As a continuation of the Açordas,(ɐ'sordɐs – the Portuguese bread panada) as promised in the respective text, we will now see how bread is a fundamental element in the traditional Portuguese eating habits and which helped create important cooking recipes.

Açordas can be soups, garnishes or side plates, as well as the main dish itself.

Migas (crumbled bread) and bread soups will be dealt with separately, although they are called soups because they were sauces to which bread was added. Therefore to call them bread soups seemed to be a pleonasm. The popular names lead to these distinctions and come about due to other elements used to thicken the sauces, such as the chestnut and at a later stage, the potato. The popular saying goes, “Soup is never served without bread, not even in hell”.

Migas probably derives from the verb “migar” which generally means to crush or to break up the bread in the sauces.

According to Maria de Lourdes Modesto1 in her “Grande Enciclopédia da Cozinha”, “ Migas are a typical Portuguese dish made out of softened bread, cooked afterwards in fat, usually lard”. She continues her description informing that one usually adds the meat and bacon from which the fat was obtained. “This dish, which is very common in the Alentejo2 and the Beira3 provinces, can also be made with potatoes; however, made in this manner it has less gastronomical value and there are fewer people who appreciate it”

It is curious to note that the culinary techniques do not adapt to distinctive products in the same manner, regardless of the similar functions. Migas are more appreciated when made out of bread. In the Dictionary – Food and Beverages Almanac By Cláudio Fornarias4, he presents Migas as being “typical Portuguese bread soup, especially in the Algarve, Alentejo, Beira, Trás–os–Montes5, where there are a hundred different recipes. Basically it is made with water, the soft part of the bread, olive oil and salt, with a varying amount of garlic, bacon, Parma ham, chorizo, pepper, sweet pepper, eggs, pork, bay leaves, lard, cheese, herbs…”

In her “Small Dictionary of Gastronomy”, Maria Lucia Gomensoro6 attributes the origin of migas to a Spanish tradition of eating small cubes of bread dipped in milk and then fried. The author also states that when they are accompanied by fried meat they then become the main dish. She presents this composition as specialties from Aragon7 and others from Andalucía8 and these were already known since the Middle Ages. The author also states that migas is a “Typical dish from the Alentejo, Trás-os-Montes and Beiras”9. It is usually the transformation of bread into dough, fried in lard and has meat or fish and seasoning added”.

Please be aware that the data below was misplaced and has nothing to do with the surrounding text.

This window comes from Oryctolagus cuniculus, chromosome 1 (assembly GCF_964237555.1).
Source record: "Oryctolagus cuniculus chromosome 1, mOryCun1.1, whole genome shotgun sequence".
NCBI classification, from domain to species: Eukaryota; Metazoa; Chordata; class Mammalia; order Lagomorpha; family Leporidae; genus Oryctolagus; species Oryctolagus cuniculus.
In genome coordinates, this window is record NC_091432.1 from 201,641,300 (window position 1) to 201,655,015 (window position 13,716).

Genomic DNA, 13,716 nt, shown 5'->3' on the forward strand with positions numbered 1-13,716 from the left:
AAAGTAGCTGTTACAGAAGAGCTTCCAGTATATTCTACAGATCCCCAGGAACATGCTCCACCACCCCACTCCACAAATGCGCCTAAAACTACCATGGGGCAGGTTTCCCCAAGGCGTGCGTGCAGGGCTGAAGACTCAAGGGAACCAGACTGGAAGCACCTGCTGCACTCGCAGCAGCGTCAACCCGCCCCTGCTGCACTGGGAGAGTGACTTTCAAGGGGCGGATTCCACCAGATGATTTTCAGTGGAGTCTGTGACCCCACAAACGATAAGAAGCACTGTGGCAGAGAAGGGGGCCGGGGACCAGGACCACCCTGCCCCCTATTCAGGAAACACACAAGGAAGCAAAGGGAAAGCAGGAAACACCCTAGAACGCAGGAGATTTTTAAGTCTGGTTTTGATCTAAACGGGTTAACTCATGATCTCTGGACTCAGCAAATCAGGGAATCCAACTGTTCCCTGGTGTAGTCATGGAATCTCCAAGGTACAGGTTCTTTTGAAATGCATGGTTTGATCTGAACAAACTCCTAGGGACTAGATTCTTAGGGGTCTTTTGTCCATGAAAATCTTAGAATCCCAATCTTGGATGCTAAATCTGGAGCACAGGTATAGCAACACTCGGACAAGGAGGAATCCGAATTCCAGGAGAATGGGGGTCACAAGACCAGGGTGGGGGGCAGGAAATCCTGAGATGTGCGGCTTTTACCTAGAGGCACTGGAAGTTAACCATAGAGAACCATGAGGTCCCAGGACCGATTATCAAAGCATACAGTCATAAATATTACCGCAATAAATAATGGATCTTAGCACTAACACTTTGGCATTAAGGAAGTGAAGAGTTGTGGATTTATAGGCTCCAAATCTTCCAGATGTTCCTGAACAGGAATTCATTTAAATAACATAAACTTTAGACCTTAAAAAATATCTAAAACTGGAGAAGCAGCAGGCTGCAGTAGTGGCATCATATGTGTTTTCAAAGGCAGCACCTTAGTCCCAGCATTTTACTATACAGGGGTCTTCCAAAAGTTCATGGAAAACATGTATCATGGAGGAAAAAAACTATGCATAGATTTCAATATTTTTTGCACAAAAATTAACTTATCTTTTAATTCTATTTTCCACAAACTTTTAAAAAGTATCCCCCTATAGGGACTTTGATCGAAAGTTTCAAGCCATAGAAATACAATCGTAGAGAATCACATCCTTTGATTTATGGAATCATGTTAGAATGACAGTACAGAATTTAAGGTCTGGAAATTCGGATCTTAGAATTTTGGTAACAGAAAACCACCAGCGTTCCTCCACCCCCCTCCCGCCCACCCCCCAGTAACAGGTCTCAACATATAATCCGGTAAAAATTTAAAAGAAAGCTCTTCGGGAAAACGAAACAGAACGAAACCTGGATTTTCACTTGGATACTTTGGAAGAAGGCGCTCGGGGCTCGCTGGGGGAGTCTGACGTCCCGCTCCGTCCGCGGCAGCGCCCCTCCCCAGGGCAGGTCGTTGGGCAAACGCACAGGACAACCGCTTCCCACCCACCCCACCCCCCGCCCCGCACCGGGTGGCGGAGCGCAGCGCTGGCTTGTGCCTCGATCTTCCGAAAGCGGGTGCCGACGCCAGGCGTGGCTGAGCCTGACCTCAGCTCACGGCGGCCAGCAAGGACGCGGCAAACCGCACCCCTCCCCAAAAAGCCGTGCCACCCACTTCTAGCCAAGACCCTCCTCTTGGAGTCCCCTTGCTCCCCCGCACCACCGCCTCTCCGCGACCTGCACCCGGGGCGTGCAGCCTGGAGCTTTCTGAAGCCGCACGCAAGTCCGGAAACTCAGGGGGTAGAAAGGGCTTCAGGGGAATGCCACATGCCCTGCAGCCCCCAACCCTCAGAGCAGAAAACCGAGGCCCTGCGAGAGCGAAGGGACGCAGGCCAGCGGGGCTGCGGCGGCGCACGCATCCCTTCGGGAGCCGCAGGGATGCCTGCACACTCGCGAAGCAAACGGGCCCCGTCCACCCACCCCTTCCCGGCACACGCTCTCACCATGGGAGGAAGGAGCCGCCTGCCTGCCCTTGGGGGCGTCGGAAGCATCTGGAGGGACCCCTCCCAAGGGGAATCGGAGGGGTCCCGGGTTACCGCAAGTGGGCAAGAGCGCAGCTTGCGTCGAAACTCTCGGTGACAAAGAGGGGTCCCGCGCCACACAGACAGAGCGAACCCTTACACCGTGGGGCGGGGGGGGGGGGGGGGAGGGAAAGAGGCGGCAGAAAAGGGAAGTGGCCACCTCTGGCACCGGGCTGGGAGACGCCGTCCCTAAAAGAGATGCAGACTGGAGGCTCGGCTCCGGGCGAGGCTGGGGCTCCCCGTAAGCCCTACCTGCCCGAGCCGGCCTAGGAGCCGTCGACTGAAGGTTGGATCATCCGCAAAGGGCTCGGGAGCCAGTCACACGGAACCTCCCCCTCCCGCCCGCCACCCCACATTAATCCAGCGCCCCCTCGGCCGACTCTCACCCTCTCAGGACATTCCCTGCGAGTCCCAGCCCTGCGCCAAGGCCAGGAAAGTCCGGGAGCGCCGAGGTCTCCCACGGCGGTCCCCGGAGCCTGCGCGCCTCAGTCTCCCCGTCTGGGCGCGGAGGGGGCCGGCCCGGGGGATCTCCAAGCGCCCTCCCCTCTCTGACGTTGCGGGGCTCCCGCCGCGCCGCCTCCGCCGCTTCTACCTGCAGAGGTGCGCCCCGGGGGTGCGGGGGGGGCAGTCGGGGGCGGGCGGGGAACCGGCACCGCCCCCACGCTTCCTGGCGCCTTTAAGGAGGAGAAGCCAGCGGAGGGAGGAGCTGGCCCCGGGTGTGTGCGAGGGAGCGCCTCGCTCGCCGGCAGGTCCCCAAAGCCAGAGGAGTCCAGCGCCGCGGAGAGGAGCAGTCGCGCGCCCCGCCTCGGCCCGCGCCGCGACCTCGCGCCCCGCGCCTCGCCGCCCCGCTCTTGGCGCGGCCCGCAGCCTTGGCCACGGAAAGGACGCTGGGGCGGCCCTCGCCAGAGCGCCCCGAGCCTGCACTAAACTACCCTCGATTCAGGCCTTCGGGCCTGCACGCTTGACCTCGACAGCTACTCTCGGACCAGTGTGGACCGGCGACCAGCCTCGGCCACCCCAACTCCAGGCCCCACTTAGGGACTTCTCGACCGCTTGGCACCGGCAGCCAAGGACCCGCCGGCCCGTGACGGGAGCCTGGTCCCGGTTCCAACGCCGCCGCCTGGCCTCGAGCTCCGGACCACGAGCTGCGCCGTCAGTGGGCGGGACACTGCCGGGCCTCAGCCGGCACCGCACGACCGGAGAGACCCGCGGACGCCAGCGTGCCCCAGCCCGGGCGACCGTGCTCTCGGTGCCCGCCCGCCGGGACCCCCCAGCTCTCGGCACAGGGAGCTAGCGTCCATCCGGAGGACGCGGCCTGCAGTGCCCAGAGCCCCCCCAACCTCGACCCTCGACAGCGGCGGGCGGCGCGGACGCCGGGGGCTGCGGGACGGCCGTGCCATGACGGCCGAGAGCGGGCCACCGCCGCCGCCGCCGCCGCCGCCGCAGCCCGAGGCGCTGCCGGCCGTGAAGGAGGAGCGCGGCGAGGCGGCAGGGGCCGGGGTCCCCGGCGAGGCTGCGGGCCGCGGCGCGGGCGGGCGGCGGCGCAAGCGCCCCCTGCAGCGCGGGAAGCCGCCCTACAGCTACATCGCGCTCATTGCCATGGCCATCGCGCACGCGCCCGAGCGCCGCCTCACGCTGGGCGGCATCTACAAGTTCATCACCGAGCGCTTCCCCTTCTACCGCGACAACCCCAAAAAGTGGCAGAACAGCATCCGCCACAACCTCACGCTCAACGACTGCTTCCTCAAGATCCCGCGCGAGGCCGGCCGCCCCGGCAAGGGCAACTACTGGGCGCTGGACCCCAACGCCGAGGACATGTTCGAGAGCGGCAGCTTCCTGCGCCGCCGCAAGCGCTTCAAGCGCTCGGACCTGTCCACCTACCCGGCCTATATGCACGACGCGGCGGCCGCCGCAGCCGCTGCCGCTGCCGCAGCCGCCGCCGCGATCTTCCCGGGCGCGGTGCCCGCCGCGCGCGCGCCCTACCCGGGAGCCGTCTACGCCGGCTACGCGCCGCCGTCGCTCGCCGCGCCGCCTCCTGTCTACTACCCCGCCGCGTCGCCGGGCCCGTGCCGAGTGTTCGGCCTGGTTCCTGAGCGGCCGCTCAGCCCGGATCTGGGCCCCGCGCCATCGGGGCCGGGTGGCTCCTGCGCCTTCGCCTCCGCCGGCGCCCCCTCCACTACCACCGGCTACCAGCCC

In another book, “Diccionario de Alimentación” by Ginés Vivancos10, migas is defined as dry bread, crumbled, soaked in water or milk and then fried in olive oil, bacon fat or butter. If meat or any element is added, migas is called “ilustradas”. Although the author refers to the Spanish tradition he adds that migas in Portugal are more popular and varied than in Spain.

How then did migas originate? What makes them differ from the Açordas at a first glance is that is the way the migas are terminated, enveloping them in fat. But, what is the origin? They probably appeared only after the açordas and as a consequence of the latter. Migas may also have emerged as an alternative dish so as not to waste left over bread. Migas are possibly a poorer food element and inventiveness and creativity transformed it into and elite dish /garnish only acknowledged as from the XX Century.

One cannot define local or regional cuisine by the technique, per se, but rather by the habit of it being repeated. Cuisine is not only cooking, but the way a recipe is continuously applied. The recipe is not only the succession of procedures; it is above all, the gathering and addition of produce and what the consumer wants, over the years. Cooking recipes, even the authentic regional cuisine ones, are dynamic and tend to evolve. Did they take one hundred years to change? Perhaps they did. Nowadays, the evolution is faster.